Yannis Ritsos is widely regarded as one of the most significant figures in contemporary Greek poetry. He managed to revolutionise the idea of a dramatic monologue and create not just beautiful poetry, but also a multifaceted art form that has depth on psychological, social, and philosophical levels throughout all of his publications. The dramatic monologue form was popularised by Victorian poets such as Robert Browning, but Ritsos revitalised it and many poets to this day still use his style as inspiration. His ability to construct identities and characters that the reader can genuinely sense and almost experience is skilful.

The form of Dramatic Monologue as perfected by Ritsos’ poetry.

Hyperion or the hermit in Greece

Concept, dramaturgy and performance by Dimitra Kreps

Hyperion or the hermit in Greece

«Examine how homoerotic love is expressed in Cavafy’s erotic poetry» By Yousuf Danawi, Reading University

This essay aims to examine the manner in which homoerotic love is expressed in Constantine Peter Cavafy’s erotic poetry.Initially, it will provide a brief introduction entailing contextual information. Subsequently, this essay will bestow an intricate analysis of his erotic poems, with a particular focus on elucidating recurrent themes pertaining tohomoerotic love. The analysis will explore both the formal and thematic constituents of Cavafy’s erotic poetry, accompanied by a pervading extraction of deeper meaning.This examination will be enhanced utilising relevant secondary literature. The primary source that consists of the poems to be discussed in this essay derives from a digital anthology that comprises Cavafy’s ‘Recognised’, ‘Denounced’, and ‘Hidden’ poems

 «Examine how homoerotic love is expressed in Cavafy’s erotic poetry» By Yousuf Danawi, Reading University

Poetics and Histories: To What Extent Did C. P. Cavafy Alter Historical Narratives, and for What Artistic Purposes?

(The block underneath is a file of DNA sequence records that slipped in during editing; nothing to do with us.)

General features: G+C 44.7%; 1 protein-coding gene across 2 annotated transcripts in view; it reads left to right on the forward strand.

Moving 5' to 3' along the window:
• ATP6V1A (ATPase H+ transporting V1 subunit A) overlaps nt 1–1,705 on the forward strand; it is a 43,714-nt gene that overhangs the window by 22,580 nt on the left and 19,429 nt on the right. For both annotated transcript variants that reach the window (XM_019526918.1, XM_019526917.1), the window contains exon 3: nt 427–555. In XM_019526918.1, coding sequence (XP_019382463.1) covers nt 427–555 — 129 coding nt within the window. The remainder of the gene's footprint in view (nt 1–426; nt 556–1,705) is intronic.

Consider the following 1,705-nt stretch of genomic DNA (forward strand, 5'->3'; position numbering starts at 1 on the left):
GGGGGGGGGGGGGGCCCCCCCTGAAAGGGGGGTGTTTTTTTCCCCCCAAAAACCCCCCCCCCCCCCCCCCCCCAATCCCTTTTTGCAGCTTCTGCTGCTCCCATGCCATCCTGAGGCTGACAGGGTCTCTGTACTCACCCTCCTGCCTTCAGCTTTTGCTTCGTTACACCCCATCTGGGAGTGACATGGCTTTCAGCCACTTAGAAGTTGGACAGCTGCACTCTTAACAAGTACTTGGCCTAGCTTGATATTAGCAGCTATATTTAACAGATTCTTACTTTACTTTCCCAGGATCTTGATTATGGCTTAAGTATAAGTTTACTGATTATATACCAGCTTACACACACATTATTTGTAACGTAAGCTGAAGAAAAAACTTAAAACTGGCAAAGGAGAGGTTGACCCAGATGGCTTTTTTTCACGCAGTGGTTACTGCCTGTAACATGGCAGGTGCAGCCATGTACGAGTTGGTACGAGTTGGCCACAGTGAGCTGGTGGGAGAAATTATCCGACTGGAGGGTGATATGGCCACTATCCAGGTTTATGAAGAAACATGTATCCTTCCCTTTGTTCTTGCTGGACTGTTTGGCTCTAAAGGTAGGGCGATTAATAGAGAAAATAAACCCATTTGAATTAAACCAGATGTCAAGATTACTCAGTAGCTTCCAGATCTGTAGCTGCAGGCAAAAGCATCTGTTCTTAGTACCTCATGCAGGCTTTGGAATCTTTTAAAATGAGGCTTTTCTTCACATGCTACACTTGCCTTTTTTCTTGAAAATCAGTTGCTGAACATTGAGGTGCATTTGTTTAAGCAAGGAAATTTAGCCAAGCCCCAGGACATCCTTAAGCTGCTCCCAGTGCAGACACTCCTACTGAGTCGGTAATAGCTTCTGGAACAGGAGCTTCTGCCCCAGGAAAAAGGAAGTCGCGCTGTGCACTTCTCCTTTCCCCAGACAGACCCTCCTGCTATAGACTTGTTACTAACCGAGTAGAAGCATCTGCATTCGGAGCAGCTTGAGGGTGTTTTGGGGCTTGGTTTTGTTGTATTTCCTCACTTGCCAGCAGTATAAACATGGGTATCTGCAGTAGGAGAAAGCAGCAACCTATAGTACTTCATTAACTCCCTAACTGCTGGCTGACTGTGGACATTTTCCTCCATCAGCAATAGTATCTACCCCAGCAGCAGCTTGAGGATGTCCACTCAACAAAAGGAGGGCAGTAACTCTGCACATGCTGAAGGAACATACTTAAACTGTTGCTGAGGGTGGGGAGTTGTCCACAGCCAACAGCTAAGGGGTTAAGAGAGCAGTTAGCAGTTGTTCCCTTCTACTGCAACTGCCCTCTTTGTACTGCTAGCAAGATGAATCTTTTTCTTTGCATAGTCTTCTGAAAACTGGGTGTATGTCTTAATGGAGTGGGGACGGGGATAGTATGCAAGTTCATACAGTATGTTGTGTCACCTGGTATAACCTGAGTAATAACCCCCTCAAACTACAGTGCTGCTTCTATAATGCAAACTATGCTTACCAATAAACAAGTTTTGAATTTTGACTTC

stuident Name: Joseph Watson Module Lecturer: Dr Dimitra Tzanidaki-Kreps Date of Submission: 11/01/2016

Poetics and Histories: To What Extent Did C. P. Cavafy Alter Historical Narratives, and for What Artistic Purposes?

In Ritsos’ Moonlight Sonata what sentiments does the woman’s confession provoke/inspire to you and how these compare to the ones felt by the young man who remains silent throughout her long monologue.

Yannis Ritsos' "Moonlight Sonata" is a poignant and emotionally charged poem that presents a deeply intimate monologue of a woman speaking to a silent young man. The setting is night, with the moonlight casting a dreamlike atmosphere over the scene. The woman's confession, filled with personal revelations, memories, and emotions, evokes a variety of sentiments in the reader and provokes a complex response.

In Ritsos’ Moonlight Sonata what sentiments does the woman’s confession provoke/inspire to you and how these compare to the ones felt by the young man who remains silent throughout her long monologue.

Ο δραματικός μονόλογος στην ποίηση των Καβάφη, Ρίτσου και Browning.

tzanidaki writes, "Εργασία 3ετους φοιτήτριας του τμήματος Κλασσικών Σπουδών του παν/μιου του Reading

Δήμητρα Τζανιδάκη
"

18 Νοεμβρίου 2005

Dramatic Monologue in the Poetry of Cavafy, Ritsos and Browning. A Comparative Study.